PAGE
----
Thursday, April 10, 2014

"Jal" Does Not Hold Water!

Alert:This write-up contains some spoilers.

Excellent cinematography is surely an asset for a feature film, but it cannot be the film's unique selling point. The makers of "Jal" seem to think otherwise. Their offering is a visual extravaganza, capturing the Rann of Kutch in all its arid glory, while faltering in many other crucial departments. It is hard to put this film in any genre. It gives the impression of being an arty, experimental film. It is anything but that! In spite of having been woven around a fresh, untapped idea, it has ended up being a potpourri of several elements. Greed, deceit, enmity, selfishness, despair, violence, love, lust, humour, music, name it, and you will find it in the story. The cause of the migratory flamingos is thrown in for good measure too.

The village where most of the action takes place is a mere patch of few ramshackle huts in the middle of nowhere. The inhabitants (all men in dusty off-white and all women covered from head to toe in black cloaks) seem to be doing nothing for a living. They are always outdoors, in groups, practising community living. Where do they do their morning ablutions, where do they get their food from in this barren, uninhabited land are questions best not asked. Instead, see how beautiful the women are in their exquisite ethnic jewellery with designer tattoos on their face, neck and arms. Men too look dashing in their co-ordinated Kutchi outfits. Wait, there is more eye candy. The gori ornithologist (Saidah Jules), saviour of the dying flamingos. She roams around the desert in sleeveless tops and shorts, providing the much needed colour and glamour in the monotonous landscape.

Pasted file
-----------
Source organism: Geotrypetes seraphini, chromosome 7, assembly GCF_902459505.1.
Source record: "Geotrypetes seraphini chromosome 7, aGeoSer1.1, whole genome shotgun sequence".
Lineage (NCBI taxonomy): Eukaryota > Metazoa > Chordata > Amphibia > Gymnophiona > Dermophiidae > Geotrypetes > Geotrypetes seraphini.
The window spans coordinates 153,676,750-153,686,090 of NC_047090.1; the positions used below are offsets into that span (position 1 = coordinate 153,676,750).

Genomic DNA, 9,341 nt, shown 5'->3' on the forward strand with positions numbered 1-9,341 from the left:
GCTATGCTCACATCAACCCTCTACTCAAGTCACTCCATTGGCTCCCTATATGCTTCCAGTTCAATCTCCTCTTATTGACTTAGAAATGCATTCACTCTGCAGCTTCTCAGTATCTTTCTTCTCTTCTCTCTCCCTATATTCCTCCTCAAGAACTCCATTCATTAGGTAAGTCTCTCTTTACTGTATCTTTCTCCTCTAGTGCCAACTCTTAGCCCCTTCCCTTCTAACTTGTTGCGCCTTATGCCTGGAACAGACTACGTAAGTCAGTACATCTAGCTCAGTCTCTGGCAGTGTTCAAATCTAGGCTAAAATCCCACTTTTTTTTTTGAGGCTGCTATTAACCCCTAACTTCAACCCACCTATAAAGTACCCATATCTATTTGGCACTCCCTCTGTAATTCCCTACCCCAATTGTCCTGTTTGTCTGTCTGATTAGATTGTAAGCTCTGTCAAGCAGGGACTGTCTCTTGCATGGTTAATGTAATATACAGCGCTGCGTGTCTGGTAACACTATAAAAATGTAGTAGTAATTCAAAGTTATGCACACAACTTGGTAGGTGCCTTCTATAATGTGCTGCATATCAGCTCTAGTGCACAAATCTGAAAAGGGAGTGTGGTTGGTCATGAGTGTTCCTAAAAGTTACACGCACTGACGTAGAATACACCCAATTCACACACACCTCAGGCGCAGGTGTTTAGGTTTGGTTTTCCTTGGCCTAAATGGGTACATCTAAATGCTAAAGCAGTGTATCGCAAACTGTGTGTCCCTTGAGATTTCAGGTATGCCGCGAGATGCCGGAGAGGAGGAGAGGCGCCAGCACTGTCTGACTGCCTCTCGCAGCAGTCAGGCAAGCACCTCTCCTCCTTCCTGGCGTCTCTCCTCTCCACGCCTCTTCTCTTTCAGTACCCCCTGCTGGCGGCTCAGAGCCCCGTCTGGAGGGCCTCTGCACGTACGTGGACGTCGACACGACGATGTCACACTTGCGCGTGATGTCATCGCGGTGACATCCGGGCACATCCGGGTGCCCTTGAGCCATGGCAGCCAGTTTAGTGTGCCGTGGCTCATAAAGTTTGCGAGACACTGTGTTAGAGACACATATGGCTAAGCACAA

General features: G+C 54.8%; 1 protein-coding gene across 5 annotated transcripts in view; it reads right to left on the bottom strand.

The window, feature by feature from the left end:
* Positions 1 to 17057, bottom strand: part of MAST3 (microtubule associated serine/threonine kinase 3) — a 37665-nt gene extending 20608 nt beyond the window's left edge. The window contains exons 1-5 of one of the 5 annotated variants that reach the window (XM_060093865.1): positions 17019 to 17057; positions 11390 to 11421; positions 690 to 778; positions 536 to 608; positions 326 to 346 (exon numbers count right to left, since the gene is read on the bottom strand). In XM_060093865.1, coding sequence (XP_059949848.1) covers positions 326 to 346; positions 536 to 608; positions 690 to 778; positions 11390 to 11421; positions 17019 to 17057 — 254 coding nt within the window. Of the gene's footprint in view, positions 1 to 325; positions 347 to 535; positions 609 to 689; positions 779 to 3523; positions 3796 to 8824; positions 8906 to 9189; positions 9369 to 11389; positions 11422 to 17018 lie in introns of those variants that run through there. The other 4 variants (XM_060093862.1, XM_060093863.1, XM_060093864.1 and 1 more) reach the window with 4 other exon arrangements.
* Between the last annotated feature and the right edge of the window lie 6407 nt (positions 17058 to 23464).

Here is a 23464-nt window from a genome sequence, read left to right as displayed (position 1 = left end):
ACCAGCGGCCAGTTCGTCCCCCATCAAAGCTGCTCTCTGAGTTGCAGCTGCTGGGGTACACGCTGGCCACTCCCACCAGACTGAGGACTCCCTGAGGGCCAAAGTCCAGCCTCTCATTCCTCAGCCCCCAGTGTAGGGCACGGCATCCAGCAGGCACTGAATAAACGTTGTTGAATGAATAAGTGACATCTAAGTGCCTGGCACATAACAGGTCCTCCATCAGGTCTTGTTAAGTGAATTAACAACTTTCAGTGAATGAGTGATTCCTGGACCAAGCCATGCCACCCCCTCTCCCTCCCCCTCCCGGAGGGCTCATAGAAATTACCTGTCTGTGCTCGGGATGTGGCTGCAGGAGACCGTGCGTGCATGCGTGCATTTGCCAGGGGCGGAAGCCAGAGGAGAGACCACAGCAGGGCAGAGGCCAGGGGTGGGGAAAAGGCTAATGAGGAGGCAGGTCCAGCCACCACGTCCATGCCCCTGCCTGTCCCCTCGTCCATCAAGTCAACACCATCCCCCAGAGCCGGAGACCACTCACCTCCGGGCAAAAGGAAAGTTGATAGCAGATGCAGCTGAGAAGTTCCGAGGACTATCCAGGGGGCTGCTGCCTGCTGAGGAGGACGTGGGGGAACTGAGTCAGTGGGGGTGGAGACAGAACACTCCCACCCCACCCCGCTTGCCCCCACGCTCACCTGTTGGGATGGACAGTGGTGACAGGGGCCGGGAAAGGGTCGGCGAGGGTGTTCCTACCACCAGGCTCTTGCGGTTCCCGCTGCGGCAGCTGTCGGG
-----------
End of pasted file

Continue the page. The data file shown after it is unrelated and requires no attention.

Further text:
In this setting lives Bakka, our hero whose claim to fame is his extra-ordinary ability to locate water in the sandy expanse around him. The moment he finds a spot, he starts digging. Why fellow villagers don't help him is a mystery. Then there is a comparatively more prosperous dushman gaon, a love triangle involving Bakka, Kesar and Kajri, some good guys, some bad guys, flamingos, drilling machines, camels and water. You get the drift, don't you?

Talking about the actors, Tannishtha Chatterji as Kajri, the spurned lover is very impressive. Wish she had more to do. Kirti Kulhari as Kesar, the belle from the dushman gaon is attractive and adequate. Purab Kohli as Bakka is so swathed under a large turban or long, curly locks of hair that it is difficult to read his expression most of the time. And then there are the accents. It is obvious that not enough work was done on them. Else how does one explain Mukul Dev as Puniya speaking with a Haryanvi accent?

With a taut screenplay and better editing, the story would have been more effective. At times, the plot seems to lose focus and go haywire. What captivates you are the stunning landscapes and the strains of Shubha Mudgal's magical voice in the background. The skies, the clouds, the sun, the sands and the scattered salt glistening like snow look breathtaking.

Singer Sonu Nigam and percussionist Bickram Ghosh have tried their hand at composing for the first time here. They have come up with an interesting mix of Indian and international sounds with a stress on the use of percussion.

This also happens to be director Girish Malik's debut venture. He has shown the courage to come up with an unusual subject. If we take some of the stumbling blocks in this film as teething trouble, maybe we can hope for a better fare from him the next time. 

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